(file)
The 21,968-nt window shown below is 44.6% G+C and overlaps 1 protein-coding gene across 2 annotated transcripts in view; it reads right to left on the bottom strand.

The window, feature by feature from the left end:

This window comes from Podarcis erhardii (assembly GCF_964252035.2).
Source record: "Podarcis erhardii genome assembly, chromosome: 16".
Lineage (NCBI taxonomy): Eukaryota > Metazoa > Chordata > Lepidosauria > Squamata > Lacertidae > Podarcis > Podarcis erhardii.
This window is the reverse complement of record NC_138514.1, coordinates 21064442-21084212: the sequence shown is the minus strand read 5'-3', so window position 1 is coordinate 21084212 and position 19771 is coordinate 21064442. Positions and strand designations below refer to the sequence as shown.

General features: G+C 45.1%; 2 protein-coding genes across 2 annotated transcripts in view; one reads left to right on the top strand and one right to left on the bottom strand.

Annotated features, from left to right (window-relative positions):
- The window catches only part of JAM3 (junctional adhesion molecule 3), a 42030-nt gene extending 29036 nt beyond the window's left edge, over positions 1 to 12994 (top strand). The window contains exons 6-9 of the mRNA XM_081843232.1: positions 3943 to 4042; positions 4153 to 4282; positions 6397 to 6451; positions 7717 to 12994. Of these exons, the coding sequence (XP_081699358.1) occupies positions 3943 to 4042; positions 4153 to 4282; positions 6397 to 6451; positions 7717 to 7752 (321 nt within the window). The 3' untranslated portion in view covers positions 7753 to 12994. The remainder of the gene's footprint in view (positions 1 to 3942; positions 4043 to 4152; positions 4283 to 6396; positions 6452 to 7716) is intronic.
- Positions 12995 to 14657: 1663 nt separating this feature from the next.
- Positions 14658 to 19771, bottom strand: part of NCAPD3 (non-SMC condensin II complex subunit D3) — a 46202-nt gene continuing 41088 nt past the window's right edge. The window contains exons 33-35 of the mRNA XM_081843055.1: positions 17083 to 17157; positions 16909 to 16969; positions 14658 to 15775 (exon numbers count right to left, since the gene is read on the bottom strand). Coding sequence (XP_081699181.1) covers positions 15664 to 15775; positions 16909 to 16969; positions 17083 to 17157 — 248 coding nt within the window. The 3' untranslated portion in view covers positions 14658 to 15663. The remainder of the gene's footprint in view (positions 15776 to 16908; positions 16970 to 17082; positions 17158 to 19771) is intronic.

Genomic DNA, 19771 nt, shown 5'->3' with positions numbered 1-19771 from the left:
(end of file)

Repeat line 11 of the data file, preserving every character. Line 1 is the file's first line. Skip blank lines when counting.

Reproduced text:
- Positions 14658 to 19771, bottom strand: part of NCAPD3 (non-SMC condensin II complex subunit D3) — a 46202-nt gene continuing 41088 nt past the window's right edge. The window contains exons 33-35 of the mRNA XM_081843055.1: positions 17083 to 17157; positions 16909 to 16969; positions 14658 to 15775 (exon numbers count right to left, since the gene is read on the bottom strand). Coding sequence (XP_081699181.1) covers positions 15664 to 15775; positions 16909 to 16969; positions 17083 to 17157 — 248 coding nt within the window. The 3' untranslated portion in view covers positions 14658 to 15663. The remainder of the gene's footprint in view (positions 15776 to 16908; positions 16970 to 17082; positions 17158 to 19771) is intronic.